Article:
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Like Queen Elizabeth II, Queen Victoria was a Queen regnant – and a woman. Victoria is one of the most studied women in history – over 500 books have been written about her – yet most of the literature has centred on Victoria’s personal life. This has meant that the Queen’s determined attempts to influence domestic and foreign policy have received less attention. Victoria was the first Queen in Britain to be a monarch, a wife and mother. As a woman, she had to be above moral reproach. Queen Victoria may have enjoyed less constitutional power than her predecessors but her influence was pervasive and far-reaching. Victoria used her femininity in judicious ways, playing on the chivalry of her ministers. In foreign affairs, she rarely distinguished between the interests of her large family and those of her country. After the death of her husband Albert, Victoria became a recluse, refusing to engage in public ceremonial events. Nonetheless, she regularly tested her constitutional power and constantly intervened in government business, often playing on her widow’s grief to get her own way.

Gender and power

Queen Victoria: A Woman on the Throne

by Dorothy Thompson, published by Virago Press (Hachette), (2008), 9781844085972

This book had a profound effect on me when it was first published. It was the first book to analyse the role of Queen Victoria through the prism of gender and contains fascinating details on a range of issues. I particularly like the way Thompson shows how Victoria projected an image of motherly domesticity while at the same time demanding – tyrannically – that her political wishes be enacted. Like most women of the period, Queen Victoria had to ensure that her moral image was perfect. Thompson shows how the Queen’s relationship with her servant John Brown reflected the sex-based double standard prevalent at the time. 

Race and power

Victoria and Abdul, The Extraordinary True Story of the Queen’s Closest Confident

by Shrabani Basu, published by The History Press, (2017), 9780750982580

Queen Victoria was never afraid to be controversial. By developing a close friendship with her servant Abdul Karim, she broke widely held conventions of class, race and gender. Shrabani Basu has written a moving account of how Abdul, a tall, handsome Muslim servant from India, became a powerful figure within Victoria’s court. It is both a love story and a political account, illustrating how the Munshi – as he was called – became a friend of the Queen, taught her Urdu and shaped her politics. Under Karim’s influence, Queen Victoria took a great interest in Indian political affairs, and even wrote to the Viceroy conveying her sympathy towards Muslims and questioning the way Britain was governing India.

A concise introduction

Queen Victoria

by Paula Bartley, published by Routledge, (2016), 9780415720915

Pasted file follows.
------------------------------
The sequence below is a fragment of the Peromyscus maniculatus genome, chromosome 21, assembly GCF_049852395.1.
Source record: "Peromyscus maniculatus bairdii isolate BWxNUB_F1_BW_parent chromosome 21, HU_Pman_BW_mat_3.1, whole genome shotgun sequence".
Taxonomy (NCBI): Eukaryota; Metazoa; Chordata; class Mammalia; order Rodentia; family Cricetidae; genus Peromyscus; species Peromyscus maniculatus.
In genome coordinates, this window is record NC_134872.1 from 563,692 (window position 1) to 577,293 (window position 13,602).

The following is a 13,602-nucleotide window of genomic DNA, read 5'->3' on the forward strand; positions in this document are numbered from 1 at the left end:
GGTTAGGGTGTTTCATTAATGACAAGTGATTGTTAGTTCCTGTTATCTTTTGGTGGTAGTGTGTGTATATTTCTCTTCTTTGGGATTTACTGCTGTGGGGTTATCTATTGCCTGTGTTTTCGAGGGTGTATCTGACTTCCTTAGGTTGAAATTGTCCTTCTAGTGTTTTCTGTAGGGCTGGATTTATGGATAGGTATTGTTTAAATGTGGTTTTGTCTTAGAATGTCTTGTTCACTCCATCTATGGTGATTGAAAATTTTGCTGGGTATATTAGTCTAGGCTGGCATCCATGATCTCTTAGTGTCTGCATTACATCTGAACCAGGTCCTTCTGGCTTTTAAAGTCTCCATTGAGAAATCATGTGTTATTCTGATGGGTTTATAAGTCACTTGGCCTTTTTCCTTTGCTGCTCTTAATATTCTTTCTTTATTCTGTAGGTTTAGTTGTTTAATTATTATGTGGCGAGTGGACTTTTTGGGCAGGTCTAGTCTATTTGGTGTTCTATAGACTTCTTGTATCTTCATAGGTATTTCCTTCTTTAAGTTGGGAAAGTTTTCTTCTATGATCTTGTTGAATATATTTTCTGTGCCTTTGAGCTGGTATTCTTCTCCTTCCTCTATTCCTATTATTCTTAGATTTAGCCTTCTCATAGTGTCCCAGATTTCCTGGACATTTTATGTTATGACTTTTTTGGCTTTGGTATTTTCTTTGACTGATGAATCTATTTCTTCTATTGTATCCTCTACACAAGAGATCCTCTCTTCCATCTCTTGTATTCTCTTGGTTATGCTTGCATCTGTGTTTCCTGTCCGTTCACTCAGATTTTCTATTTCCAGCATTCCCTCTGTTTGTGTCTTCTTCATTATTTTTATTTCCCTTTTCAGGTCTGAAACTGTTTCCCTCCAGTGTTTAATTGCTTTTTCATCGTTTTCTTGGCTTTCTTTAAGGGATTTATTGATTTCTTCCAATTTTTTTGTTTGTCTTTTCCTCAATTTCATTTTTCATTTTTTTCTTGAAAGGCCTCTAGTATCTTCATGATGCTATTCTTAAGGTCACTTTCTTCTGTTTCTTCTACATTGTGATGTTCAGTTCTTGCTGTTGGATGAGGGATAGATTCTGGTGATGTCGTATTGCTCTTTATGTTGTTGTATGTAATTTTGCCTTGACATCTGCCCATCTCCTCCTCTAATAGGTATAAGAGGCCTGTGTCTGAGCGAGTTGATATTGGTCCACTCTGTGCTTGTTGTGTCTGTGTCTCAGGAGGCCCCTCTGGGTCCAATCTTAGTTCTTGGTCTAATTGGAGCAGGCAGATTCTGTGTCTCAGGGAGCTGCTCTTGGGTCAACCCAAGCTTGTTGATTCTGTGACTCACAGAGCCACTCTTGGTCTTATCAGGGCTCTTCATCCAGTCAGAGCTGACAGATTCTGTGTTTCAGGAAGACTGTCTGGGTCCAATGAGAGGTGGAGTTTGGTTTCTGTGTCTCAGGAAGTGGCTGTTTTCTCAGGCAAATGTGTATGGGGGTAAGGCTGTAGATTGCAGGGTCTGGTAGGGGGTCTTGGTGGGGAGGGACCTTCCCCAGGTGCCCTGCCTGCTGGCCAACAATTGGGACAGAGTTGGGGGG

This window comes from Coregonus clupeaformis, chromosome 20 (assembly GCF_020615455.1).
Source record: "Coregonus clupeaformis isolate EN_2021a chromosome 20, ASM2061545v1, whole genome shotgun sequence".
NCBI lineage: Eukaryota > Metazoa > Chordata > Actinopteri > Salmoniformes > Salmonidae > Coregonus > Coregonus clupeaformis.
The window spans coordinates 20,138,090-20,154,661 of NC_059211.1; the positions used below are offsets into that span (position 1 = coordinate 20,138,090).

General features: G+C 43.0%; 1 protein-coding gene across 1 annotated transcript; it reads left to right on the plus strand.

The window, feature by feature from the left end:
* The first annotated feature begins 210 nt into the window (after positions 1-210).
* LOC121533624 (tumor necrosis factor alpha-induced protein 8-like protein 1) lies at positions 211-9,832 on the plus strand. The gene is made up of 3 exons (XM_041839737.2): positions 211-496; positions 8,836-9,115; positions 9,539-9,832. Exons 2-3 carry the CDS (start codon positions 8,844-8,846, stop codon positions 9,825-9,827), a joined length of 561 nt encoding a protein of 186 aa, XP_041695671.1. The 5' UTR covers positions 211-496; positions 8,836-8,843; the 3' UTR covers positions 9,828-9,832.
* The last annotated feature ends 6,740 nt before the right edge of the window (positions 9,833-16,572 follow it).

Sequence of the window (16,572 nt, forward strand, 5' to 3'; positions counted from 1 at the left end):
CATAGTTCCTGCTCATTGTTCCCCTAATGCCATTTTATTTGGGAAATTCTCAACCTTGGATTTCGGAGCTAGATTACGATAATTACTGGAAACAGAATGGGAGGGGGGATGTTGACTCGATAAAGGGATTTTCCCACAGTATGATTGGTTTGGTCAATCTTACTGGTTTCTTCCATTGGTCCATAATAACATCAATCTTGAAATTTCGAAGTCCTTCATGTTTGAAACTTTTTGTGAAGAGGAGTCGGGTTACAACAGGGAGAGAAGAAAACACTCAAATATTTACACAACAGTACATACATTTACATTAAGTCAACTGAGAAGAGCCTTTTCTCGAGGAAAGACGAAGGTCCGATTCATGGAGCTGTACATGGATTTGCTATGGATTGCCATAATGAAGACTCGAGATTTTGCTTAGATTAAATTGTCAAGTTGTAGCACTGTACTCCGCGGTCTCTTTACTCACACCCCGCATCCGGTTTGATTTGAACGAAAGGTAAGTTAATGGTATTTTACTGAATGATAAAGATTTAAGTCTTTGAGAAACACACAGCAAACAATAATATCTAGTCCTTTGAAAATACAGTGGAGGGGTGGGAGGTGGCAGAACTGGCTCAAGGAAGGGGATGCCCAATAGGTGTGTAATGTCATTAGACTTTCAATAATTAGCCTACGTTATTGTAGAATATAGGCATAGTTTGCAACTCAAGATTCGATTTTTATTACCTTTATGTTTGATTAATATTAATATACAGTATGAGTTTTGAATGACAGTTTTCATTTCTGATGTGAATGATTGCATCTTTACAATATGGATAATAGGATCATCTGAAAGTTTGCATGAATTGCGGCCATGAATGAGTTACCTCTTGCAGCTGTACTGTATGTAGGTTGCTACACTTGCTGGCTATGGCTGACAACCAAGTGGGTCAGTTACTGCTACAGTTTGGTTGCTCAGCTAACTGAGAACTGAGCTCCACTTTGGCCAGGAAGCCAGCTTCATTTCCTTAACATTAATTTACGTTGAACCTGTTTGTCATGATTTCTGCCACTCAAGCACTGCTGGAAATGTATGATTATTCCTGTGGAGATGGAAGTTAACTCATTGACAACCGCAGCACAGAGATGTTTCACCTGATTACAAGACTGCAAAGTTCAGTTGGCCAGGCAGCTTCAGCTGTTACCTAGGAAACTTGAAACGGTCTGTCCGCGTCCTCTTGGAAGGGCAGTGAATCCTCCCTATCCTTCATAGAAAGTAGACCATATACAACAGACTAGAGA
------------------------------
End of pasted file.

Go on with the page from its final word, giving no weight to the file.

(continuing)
I wrote this book because I felt that students needed a biography written from an explicitly historical perspective. I wanted to place Queen Victoria’s personal and political life at the centre of an unparalleled period of innovation and reform in which the social, industrial and political landscape of Britain and its empire was transformed. In particular, I examine the Queen’s relationships with her various prime ministers, and the way in which she used her power to direct politics. In so doing, I question some of the assumptions and myths that have built up about Victoria, not least about her withdrawal from public life and politics after the death of her husband.

Looking at the archives

Queen Victoria’s Journals

published by Royal Archives and Bodleian Libraries (curated by), (2012)

Victoria left an archival treasure trove of material. By the time of her death, she had written millions of words, often confiding her opinions and emotions as well as writing about the important events of the time. At the age of 13, she began keeping a journal which she kept until a few days before she died, filling 122 volumes. In 2012, these journals were put online for easy navigation. The extract illustrated here is from Queen Victoria’s diary on 17 March 1868. In it, she discusses William Gladstone’s proposal to disestablish the Church of Ireland, a policy of which the Queen disapproved. At the time, Benjamin Disraeli was prime minister. Disraeli never forgot that she was a woman, flattered her outrageously and was thus able to influence her politics. In contrast, Gladstone treated her as a monarch and intellectual equal, but not as a woman. Queen Victoria did not like this and was frosty towards Gladstone.

Further Materials

The Exercise of Soft Power by Female Monarchs in the United Kingdom by Anne Twomey, published by Royal Studies Journal, 7(2) pp.31–48, (2020) Read this article
Victoria: A Life by by A. N. Wilson, published by Atlantic Books, (2015), 9781848879584 Find this book
Scullery Maids and Suffragettes by Paula Bartley, published by Routledge, talk hosted by History Royal Places, (2016) Listen to this resource
Dr Paula Bartley has promoted women’s history in schools, colleges and universities her entire adult life. She has published widely on women’s history: in 1983 she co-founded the Women in History series for Cambridge University Press aimed at secondary school students. Her later books include Emmeline Pankhurst (2002); Votes for Women (third edition, 2007); Ellen Wilkinson: From Red Suffragist to Government Minister (2014); Queen Victoria (2016) and Labour Women in Power: Cabinet Ministers in the Twentieth Century (2019). In 2021, Paula completed a new book on women activists in 20th-century Britain.

Text © Paula Bartley, 2021.